Piecing together the obituaries and eulogies of Steve Jobs makes it clear that his impact wasn’t just reality distortion
I try to stay wary of Apple’s marketing lingo: as much as I like using the iPad, it’s not “magical;” and for all the Apple-branded products I have scattered around the house, in various states of obsolescence but each one the best device I’ve ever owned, I’d never describe any of them as “insanely great.”
But Apple’s brief memoriam is absolutely right in calling Steve Jobs “visionary.”
But the best obituary was provided by Jobs himself, his commencement speech at Stanford in 2005. You have to wonder at the time whether he was aware he was delivering what would become the best summation of his life, not content with letting other people handle it.
That wasn’t the first time Jobs provided his own retrospective; the Think Different campaign for the Macintosh was every bit as much about Jobs’s own philosophy as it was about a computer brand. Jobs says as much in that video. And that ad campaign is a better testament to his legacy than any number of rote obituaries checking off his career achievements.
It may seem crass to associate a life’s work with a product marketing campaign, but I think it’s an outstanding symbol of Jobs’s vision, that his public life and his ideals are so inextricably linked with the Macintosh. It’s because of Steve Jobs that we can even think of computers and mobile phones as having “ideals” at all.
Even the tired criticisms of Apple echo the criticisms of Jobs himself. People decry Apple devices as being overpriced status symbols, while most of us who depend on Macs and iPhones use them simply because they do everything we want and do it well. People criticized Jobs for being an arrogant, stubborn, and sometimes ruthless; while he consistently described his perfectionism as a desire to reject the less-than-perfect in favor of making something that would genuinely change the world.
People are quick to point out that technologies existed before Apple used them, or that other devices have better technical specs — more slots, faster processors, more “open” technologies. But Steve Jobs’s greatest achievement was staying true to a holistic view of computing: individual specs aren’t as important as how they all work together. Technology isn’t the focus, what you do with technology is the focus. Xerox PARC first developed the GUI. But would Xerox have produced MacPaint and HyperCard?
It was the work of hundreds of hardware and software engineers, industrial designers, and graphic artists, not just Steve Jobs, that “invented” the Mac, iMac, PowerBook, iPod, iPhone, and iPad. But without Jobs’s dogged fixation on Apple’s core philosophy, they never would’ve come together as an integrated product line — not a phone, or an MP3 player, or a computer, but a line of technological products that could inspire you and enable you to make something great.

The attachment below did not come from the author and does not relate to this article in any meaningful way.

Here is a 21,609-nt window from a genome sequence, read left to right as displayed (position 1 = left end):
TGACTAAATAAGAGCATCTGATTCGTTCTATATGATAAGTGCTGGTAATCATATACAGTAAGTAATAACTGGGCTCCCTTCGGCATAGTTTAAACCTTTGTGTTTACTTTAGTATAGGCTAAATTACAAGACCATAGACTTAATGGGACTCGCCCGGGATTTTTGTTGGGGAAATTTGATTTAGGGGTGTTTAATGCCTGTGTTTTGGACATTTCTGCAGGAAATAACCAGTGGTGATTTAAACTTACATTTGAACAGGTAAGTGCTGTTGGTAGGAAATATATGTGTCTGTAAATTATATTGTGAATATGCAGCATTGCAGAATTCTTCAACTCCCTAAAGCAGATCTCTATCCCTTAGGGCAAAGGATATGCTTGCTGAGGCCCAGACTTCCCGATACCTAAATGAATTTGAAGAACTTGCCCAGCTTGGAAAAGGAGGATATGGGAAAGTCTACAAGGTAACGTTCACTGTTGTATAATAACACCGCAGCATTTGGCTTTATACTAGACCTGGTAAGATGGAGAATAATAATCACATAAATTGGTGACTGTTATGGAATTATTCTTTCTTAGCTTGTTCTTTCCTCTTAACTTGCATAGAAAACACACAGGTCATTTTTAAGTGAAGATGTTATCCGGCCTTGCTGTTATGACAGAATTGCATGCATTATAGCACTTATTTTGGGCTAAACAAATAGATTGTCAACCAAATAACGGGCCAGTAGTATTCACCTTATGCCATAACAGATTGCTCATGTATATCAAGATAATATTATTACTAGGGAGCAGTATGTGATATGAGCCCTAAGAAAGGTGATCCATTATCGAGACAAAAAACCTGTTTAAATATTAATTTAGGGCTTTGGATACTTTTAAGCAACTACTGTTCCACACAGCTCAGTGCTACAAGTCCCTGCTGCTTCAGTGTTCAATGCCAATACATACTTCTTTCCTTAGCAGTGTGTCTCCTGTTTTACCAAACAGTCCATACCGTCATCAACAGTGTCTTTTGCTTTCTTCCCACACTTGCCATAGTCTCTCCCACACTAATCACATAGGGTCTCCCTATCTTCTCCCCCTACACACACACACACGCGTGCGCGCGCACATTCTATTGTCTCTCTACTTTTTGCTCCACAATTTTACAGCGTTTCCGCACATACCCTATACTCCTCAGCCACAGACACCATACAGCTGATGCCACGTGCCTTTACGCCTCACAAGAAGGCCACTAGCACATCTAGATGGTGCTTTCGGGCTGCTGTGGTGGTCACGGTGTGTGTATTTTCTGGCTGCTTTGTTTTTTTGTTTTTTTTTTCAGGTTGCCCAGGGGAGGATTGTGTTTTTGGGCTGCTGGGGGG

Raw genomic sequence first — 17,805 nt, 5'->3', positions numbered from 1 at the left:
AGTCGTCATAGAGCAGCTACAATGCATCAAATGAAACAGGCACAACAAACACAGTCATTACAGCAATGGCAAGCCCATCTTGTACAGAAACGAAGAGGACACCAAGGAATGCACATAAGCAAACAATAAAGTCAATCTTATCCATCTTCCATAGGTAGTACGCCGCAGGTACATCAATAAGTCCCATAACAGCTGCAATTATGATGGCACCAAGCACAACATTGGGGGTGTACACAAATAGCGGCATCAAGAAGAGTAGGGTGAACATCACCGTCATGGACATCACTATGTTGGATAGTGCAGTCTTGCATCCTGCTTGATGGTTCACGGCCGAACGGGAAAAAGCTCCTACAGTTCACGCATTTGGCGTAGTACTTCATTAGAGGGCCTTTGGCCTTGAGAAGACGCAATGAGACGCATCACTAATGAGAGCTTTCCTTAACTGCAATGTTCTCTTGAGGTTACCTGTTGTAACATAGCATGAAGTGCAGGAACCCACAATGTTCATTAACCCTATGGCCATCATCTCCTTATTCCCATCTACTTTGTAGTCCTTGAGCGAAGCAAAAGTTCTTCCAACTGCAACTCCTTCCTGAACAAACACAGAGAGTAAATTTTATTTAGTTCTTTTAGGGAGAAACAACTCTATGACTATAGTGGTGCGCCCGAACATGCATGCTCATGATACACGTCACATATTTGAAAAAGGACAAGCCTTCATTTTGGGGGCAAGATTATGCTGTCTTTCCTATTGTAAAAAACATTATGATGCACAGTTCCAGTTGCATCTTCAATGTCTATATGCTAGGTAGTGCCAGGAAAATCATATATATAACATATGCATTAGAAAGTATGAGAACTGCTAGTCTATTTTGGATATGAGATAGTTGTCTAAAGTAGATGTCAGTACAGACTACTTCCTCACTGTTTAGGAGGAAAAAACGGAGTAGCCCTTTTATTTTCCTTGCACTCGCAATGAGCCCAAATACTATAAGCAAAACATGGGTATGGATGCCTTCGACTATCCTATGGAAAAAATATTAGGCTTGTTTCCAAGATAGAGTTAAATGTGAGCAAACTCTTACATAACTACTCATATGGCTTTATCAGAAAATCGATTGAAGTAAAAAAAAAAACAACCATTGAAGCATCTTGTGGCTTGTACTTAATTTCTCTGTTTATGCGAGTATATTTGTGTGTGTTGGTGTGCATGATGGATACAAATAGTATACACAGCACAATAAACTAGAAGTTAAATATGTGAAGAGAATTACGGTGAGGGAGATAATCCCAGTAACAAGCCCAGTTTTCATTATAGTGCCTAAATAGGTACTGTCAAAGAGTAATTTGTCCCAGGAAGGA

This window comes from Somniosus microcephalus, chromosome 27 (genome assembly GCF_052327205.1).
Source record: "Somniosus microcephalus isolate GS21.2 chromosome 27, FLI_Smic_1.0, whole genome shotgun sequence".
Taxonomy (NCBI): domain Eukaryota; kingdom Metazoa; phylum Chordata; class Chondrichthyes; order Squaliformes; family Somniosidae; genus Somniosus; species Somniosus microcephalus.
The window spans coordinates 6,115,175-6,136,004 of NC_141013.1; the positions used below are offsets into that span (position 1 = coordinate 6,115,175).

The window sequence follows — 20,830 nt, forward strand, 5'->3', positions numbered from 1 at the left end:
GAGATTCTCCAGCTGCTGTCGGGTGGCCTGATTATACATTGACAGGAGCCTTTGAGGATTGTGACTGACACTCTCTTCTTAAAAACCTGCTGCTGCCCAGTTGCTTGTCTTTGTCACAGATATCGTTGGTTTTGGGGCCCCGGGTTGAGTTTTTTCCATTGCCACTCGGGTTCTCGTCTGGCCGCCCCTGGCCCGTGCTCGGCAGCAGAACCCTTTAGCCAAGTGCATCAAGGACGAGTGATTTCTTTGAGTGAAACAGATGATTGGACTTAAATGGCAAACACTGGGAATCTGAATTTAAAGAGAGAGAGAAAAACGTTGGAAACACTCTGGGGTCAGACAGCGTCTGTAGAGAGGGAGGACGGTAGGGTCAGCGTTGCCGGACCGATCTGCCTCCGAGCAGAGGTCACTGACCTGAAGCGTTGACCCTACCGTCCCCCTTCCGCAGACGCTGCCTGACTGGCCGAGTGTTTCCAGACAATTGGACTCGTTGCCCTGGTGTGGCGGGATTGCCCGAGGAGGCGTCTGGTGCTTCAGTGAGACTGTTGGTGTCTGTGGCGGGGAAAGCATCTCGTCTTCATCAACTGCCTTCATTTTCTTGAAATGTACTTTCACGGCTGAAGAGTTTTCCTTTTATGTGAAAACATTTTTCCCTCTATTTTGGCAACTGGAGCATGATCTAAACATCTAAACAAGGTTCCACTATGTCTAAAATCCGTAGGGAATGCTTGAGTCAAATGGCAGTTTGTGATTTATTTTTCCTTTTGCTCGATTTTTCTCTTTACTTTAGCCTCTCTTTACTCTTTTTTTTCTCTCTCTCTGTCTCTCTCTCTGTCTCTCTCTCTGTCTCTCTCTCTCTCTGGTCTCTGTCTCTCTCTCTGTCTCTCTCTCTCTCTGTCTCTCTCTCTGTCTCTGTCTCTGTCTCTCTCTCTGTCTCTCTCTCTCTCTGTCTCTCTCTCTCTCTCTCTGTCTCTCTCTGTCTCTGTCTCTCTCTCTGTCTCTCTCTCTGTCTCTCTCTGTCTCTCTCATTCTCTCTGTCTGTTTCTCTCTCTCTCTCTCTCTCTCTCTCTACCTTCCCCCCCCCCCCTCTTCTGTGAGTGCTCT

Getting that right once or twice could be dismissed as a fluke. Getting it right over and over again can only be genius. And it’s only by “connecting the dots” over Jobs’s career that you can see the remarkable consistency and devotion to that philosophy. How much did he influence the direction of Pixar, for example? It’s always a mistake to give too much credit to one person, but then you have to realize: Pixar was the studio that developed the most advanced computer animation and put it to use not as pure spectacle, but for storytelling. Again, it’s not the technology that’s important.
I never regarded Steve Jobs as a hero, and I barely knew anything about him before I read the retrospectives after his resignation from Apple. By most accounts of his management style, I would’ve hated working for him. I tend to be annoyed at the level at which people worship him. And I absolutely reject the ideal of the auteur, and I’ve seen far too many cases of people being treated poorly for the sake of staying true to one man’s arrogant “vision.”
And still, I’m more profoundly affected by the news of Steve Jobs’s death than I’d expected to be. His arrogance doesn’t seem just dogmatic, but inspirational: not just for the people making the computers, but for all of us using them. And “think different” no longer seems like just an opportunistic marketing plan to inspire people to buy computers and cell phones; but a genuinely-felt philosophy intended to inspire us to do great things with them. Maybe Jobs’s greatest achievement was understanding that business and art don’t have to be mutually exclusive.
I don’t think it’s an exaggeration to say that Jobs invented the personal computer. And I’ve only just recently started to have fleeting moments of awareness of how profound that is: getting directions from my cell phone while I’m listening to music after just playing a game or reading an article, and having the sudden realization that I’m living in the future.
From now on, when I watch Apple ads, I’ll try not to see ethnically-diverse models on skiing trips or vacations to Paris, or hear the carefully-selected focus-tested music in the background as actors pretend to be a father talking to his wife and daughter. Instead, I’ll try to appreciate the bigger picture, and understand the vision Jobs wanted us all to see: friends and families using innovation to make their lives better.
Final Fantasy Tactics and the bizarro psychology of Apple App Store pricing
As we all know, Final Fantasy Tactics is the best video game ever made. In the thirteen (!) years since it’s been released, I’ve been looking for other games that hit all the right notes as well as FFT did, with no luck. Plus I’ve been looking for rereleases as an excuse to buy it again, in the hopes that I could play through once more as if it were the first time.